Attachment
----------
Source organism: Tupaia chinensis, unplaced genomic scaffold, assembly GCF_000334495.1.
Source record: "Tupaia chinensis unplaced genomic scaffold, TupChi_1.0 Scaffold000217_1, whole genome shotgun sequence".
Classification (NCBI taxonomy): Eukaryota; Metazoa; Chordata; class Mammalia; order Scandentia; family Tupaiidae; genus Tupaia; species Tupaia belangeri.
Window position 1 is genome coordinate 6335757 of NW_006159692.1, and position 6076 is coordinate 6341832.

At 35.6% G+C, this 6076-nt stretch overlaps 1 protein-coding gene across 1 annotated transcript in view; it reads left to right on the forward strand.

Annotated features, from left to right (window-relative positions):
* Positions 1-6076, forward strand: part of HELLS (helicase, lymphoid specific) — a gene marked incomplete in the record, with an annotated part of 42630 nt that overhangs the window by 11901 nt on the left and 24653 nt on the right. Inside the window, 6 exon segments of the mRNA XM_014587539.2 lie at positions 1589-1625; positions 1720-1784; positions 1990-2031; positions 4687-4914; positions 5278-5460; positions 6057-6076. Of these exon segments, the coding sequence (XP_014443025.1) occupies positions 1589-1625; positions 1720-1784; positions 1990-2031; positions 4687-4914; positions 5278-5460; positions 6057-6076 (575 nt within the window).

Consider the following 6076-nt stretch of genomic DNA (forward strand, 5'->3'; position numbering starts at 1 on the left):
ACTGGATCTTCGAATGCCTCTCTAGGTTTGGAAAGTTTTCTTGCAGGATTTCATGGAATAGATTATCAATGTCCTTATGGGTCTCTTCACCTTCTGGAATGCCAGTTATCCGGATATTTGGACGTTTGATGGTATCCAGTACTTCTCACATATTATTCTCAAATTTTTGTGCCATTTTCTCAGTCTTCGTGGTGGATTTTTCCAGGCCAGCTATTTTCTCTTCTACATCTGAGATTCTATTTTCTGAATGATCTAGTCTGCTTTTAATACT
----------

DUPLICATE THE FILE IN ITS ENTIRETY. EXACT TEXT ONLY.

Source organism: Tupaia chinensis, unplaced genomic scaffold, assembly GCF_000334495.1.
Source record: "Tupaia chinensis unplaced genomic scaffold, TupChi_1.0 Scaffold000217_1, whole genome shotgun sequence".
Classification (NCBI taxonomy): Eukaryota; Metazoa; Chordata; class Mammalia; order Scandentia; family Tupaiidae; genus Tupaia; species Tupaia belangeri.
Window position 1 is genome coordinate 6335757 of NW_006159692.1, and position 6076 is coordinate 6341832.

At 35.6% G+C, this 6076-nt stretch overlaps 1 protein-coding gene across 1 annotated transcript in view; it reads left to right on the forward strand.

Annotated features, from left to right (window-relative positions):
* Positions 1-6076, forward strand: part of HELLS (helicase, lymphoid specific) — a gene marked incomplete in the record, with an annotated part of 42630 nt that overhangs the window by 11901 nt on the left and 24653 nt on the right. Inside the window, 6 exon segments of the mRNA XM_014587539.2 lie at positions 1589-1625; positions 1720-1784; positions 1990-2031; positions 4687-4914; positions 5278-5460; positions 6057-6076. Of these exon segments, the coding sequence (XP_014443025.1) occupies positions 1589-1625; positions 1720-1784; positions 1990-2031; positions 4687-4914; positions 5278-5460; positions 6057-6076 (575 nt within the window).

Consider the following 6076-nt stretch of genomic DNA (forward strand, 5'->3'; position numbering starts at 1 on the left):
ACTGGATCTTCGAATGCCTCTCTAGGTTTGGAAAGTTTTCTTGCAGGATTTCATGGAATAGATTATCAATGTCCTTATGGGTCTCTTCACCTTCTGGAATGCCAGTTATCCGGATATTTGGACGTTTGATGGTATCCAGTACTTCTCACATATTATTCTCAAATTTTTGTGCCATTTTCTCAGTCTTCGTGGTGGATTTTTCCAGGCCAGCTATTTTCTCTTCTACATCTGAGATTCTATTTTCTGAATGATCTAGTCTGCTTTTAATACT